Monday, June 6, 2011

farewell, Temple

Well, today was the day. I spent the last month, and especially the last week, preparing for this day. Life has been a hectic jumble of family visits, saying goodbye to friends, getting travel documents in order, taking care of business like banking and medical insurance, finding as much time to spend with Pat as I could around his new job, shopping, organizing, and packing. Needless to say, sleep has been close to the bottom of the to-do list. I'm exhausted.

Today I finished cramming everything I had in Temple (minus a bookshelf and desk) into my car and drove 3 hours north-east to The Middle of Nowhere, Texas. I'm not sure if I'm in Garden Valley or Lindale, but either way it's a tiny town close to Tyler, where the Mercy Ships International Operations Center (IOC) is located. I'll be here all week for the Foundations of Mercy Ships program (FMS). I feel like I'm at summer camp or a retreat - the IOC is on a large piece of land with a warehouse where medical supplies are collected, HR buildings, a dining room, dorms, pool, cafe, meeting rooms, gym, cabins, and I don't know what all else. Oh, and they raise livestock here too, so there are pastures with different animals. Lots of trees, with walking trails all over the place. And wild hogs. They warned us about the hogs.

This week will be spent in classes and seminars and meetings, learning more about the history and mission of Mercy Ships and things to expect when I join the ship, getting to know HR people and other volunteers and hopefully getting some much-needed rest. It's a treat to have a normal schedule, if only for one week, where I have somewhere to be at the same time every morning and the option of going to bed early at night. And to have some time to just sit and think, read my Bible, pray, and crack open my neglected journal. Maybe take a few walks. Hopefully not run into any angry wild hogs. ;-)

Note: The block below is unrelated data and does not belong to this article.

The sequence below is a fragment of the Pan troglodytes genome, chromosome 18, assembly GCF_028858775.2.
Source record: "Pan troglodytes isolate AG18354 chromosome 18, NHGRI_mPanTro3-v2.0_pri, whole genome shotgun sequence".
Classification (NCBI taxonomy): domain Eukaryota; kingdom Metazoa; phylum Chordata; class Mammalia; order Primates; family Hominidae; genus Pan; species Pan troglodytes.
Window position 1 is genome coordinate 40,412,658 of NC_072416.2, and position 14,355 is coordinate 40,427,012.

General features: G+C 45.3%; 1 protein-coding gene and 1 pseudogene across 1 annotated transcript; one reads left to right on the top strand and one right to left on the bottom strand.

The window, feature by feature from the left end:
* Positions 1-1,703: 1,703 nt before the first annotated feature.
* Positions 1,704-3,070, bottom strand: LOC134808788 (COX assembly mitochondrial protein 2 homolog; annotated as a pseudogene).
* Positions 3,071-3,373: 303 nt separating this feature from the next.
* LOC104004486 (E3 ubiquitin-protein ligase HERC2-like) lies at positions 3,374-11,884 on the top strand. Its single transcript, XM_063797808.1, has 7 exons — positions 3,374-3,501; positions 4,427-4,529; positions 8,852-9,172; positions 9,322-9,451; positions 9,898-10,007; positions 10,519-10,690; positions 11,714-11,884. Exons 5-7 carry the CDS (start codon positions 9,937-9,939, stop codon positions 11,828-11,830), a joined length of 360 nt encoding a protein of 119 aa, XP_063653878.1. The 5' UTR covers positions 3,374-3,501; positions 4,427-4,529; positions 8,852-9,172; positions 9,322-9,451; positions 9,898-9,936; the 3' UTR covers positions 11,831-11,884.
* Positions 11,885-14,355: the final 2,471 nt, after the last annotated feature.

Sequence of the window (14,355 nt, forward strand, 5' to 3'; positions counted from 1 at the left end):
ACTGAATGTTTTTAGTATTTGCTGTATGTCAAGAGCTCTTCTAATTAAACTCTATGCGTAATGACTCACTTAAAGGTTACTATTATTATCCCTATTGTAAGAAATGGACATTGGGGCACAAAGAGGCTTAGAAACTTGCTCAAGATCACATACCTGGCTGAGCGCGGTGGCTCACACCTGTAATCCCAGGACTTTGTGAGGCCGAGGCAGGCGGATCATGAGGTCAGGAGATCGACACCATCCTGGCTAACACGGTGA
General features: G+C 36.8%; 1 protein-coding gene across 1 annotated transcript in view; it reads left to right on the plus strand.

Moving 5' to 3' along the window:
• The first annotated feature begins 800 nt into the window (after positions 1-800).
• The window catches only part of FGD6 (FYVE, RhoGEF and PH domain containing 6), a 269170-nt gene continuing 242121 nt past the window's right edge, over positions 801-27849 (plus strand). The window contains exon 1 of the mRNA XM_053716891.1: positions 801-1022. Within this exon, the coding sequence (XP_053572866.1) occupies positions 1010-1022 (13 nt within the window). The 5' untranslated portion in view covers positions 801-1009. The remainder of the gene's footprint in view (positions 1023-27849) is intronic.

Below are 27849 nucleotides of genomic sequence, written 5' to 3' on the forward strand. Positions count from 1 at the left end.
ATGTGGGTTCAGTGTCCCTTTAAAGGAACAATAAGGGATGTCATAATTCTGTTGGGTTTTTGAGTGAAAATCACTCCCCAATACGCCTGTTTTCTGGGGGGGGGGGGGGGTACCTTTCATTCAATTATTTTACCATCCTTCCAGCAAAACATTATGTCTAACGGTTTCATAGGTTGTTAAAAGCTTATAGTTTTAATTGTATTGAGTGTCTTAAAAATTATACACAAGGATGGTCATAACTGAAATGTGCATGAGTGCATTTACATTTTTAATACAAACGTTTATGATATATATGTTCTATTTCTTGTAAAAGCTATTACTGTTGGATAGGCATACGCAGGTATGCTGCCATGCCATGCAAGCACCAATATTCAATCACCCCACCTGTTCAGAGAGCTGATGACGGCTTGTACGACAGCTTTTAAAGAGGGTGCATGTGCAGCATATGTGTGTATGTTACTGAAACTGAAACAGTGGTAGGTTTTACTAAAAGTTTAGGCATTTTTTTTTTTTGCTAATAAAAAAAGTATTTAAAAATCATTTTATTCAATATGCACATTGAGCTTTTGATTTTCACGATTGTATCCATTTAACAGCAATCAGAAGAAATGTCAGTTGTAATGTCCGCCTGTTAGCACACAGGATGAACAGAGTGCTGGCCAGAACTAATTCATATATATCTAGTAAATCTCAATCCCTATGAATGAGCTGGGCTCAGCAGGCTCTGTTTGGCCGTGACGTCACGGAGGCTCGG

In one week from now I'll be in Africa. It doesn't seem quite real. Hasn't sunk in yet. Your prayers are much appreciated, my friends.

Wednesday, June 1, 2011

staying in touch

People keep asking me how they'll be able to keep up with me while I'm in Sierra Leone, so I thought it was time to give y'all that information.

I WILL have internet access - there are computers on the ship, and I'll be bringing my laptop with me. So I'll be able to contact people through email and facebook, and will be posting updates to this blog. I will NOT be able to Skype or use any other video chat, or download large attachments. So just keep it to simple, old-fashioned emails, ok? And if you want to share any pictures with me, post them to facebook and tell me to look at them there, instead of attaching them in emails.

I don't have an international phone plan, so won't be able to use my cell phone for 6 months. The ship has a US based satellite phone system, and I think there are phones in the cabins. I'll just need to buy phone cards to use to call home.

Snail mail will be sent to the International Operations Center in Texas and then forwarded to the ship. Here's the address:

Ruth Daniel
Mercy Ships IOC
M/V Africa Mercy - Surgical Ward
PO Box 2020
Lindale, TX

I love getting letters, but just know that it could take several weeks for mail to reach West Africa. Also, don't send anything heavy unless it's really worth it, cause I'll have to pay $0.55 per ounce for anything over 1 ounce. Any packages that are sent will need to have a detailed list of all contents on the outside. Otherwise they'll be subject to inspection and/or refusal of shipment, and Mercy Ships could be fined. Click here for more staying-in-touch details, and for a list of hazardous materials NOT to send.